Only about half-full, with passengers spaced fairly well, this was a bare-bones flight that served only water—no alcohol or even soft-drinks (except perhaps in business class). Having sandwiched earlier, I declined the dinner, but the next morning’s breakfast was perhaps the worst airline meal I’ve ever had. Except for one edible asparagus spear and some soggy mushrooms, it wasn’t even recognizable as food, and I really didn't want to know what it was. Nor was there tea or coffee.

Back in the USA
The baggage claim at LAX was virtually vacant.
On arrival at LAX, the airport was even emptier than SCL had been the night before, and I’ve never gone through immigration and customs faster at any US airport. There was one oddity, however—on board the flight, cabin personnel had distributed a CDC traveler health declaration that asked whether a passenger had been to China’s Hubei Province and other destinations that had seen coronavirus outbreaks.
The CDC's explanation of its health declaration.
There was no screener for arriving passengers, nor anywhere to submit the declaration (which I will now recycle).
Badly drawn, the declaration claimed to be mandatory but also seemed to state that only travelers coming from affected countries would be obliged to fill it out. In the end, though, that was irrelevant—nobody collected or even asked for the form, nor was there any box to drop it in. This, of course, could easily be a metaphor for the current administration’s ineptitude and negligence in confronting the greatest public health crisis in a century.

On the Road Again
My ticket home included a connecting flight to San Francisco, but dealing with security theater and being cooped up in another plane didn’t appeal to me, so I chose to rent a car. I’ve done this before, and often use it as an excuse to explore parts of the California coast and coast range that I don’t know as well, and also to visit a winery and have lunch in San Luis Obispo or Paso Robles.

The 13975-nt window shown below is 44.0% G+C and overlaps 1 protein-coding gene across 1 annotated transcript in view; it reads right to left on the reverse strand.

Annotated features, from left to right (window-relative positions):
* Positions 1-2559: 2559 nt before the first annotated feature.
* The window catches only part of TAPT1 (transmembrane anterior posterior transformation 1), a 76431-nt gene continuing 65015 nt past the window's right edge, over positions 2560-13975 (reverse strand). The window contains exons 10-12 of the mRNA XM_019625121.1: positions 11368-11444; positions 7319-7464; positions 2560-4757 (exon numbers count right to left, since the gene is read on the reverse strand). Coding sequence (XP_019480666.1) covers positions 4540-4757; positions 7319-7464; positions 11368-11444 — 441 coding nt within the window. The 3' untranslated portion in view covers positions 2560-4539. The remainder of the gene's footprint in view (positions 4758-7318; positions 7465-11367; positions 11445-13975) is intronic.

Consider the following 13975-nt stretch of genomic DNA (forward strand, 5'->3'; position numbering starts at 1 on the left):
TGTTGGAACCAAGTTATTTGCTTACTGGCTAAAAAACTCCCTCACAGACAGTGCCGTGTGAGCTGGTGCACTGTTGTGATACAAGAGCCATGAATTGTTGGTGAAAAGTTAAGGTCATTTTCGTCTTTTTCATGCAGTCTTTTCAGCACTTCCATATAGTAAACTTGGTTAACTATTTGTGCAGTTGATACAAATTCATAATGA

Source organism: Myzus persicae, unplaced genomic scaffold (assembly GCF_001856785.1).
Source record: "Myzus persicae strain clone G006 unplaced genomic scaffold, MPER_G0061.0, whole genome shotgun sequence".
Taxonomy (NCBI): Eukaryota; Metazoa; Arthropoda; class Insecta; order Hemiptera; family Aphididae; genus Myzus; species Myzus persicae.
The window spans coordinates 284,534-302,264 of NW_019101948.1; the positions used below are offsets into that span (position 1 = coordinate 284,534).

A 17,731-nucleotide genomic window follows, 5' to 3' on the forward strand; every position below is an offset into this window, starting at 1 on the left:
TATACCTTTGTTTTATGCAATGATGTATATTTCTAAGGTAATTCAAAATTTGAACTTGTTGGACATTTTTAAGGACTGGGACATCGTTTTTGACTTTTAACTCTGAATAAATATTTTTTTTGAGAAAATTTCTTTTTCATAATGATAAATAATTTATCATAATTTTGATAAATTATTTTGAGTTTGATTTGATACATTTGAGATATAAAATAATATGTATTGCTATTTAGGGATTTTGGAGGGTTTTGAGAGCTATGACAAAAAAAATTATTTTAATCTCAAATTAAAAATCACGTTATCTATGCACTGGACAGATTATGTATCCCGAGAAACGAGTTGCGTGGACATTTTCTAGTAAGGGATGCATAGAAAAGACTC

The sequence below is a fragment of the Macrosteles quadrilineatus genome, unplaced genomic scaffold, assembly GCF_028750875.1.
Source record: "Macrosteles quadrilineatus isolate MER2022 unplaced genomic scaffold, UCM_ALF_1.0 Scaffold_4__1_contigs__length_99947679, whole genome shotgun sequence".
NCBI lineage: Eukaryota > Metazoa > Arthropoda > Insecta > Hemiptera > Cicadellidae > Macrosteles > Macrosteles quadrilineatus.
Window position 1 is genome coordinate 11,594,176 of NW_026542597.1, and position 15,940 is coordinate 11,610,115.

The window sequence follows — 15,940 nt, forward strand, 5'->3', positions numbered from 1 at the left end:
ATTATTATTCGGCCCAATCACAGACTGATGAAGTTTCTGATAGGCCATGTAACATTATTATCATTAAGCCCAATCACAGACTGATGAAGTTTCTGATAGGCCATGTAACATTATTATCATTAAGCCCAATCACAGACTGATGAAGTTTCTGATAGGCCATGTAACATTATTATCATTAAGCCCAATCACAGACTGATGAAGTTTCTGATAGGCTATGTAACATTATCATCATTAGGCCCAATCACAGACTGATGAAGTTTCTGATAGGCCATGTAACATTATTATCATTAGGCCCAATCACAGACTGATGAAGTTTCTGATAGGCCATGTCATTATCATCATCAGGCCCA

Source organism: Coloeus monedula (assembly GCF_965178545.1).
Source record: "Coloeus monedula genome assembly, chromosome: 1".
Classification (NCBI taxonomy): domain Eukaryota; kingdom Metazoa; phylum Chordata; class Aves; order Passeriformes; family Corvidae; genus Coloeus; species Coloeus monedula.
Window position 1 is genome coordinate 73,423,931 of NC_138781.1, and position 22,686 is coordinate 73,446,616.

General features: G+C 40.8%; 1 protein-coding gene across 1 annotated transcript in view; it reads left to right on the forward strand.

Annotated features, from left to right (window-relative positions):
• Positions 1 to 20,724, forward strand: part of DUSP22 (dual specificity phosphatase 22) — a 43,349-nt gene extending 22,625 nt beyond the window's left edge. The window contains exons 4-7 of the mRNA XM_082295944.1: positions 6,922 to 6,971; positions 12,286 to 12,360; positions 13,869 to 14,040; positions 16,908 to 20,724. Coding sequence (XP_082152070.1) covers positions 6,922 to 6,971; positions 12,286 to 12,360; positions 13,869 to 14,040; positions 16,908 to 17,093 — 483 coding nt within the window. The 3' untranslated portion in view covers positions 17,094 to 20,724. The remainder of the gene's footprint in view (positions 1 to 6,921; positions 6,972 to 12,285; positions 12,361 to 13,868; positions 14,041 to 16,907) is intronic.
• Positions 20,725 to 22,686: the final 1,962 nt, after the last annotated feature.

Despite the crisis, Harris Ranch remains the go-to place along I-5 between Los Angeles and the Bay Area.
This time, though, I chose the most direct, quickest route via Interstate 5 through the Central Valley, where digital highway warning signs advised us to stay at home and avoid gatherings. I stopped at Coalinga's Harris Ranch, a classic lunch break at almost the exact midpoint of the trip; in the current crisis, the restaurant proper is closed, but they’ve set up a tent to take orders and deliver them to your car. I chose a grilled chicken sandwich and a lemonade before continuing north, arriving in Oakland around 4 p.m.
Chaltén was ready for a walk.
Here I’m sheltering in place, and couldn’t even embrace my wife or daughter, though I could give a hug to Chaltén, the rescue husky who’s quickly become part of the family. After that, we returned my rental car to Oakland International Airport and, following a light dinner, I was in bed by 8 p.m. (midnight Chilean time, though).
Our neighborhood's many restaurants mostly remain open for takeaway meals.
I awoke at 3 a.m. and, after indulging in some videos, took the dog for a walk at daybreak. On a Sunday morning, there were few people out but, in a neighborhood with many restaurants, I noticed that nearly all of them now offer takeout. For the time being, at least, this is the new normal.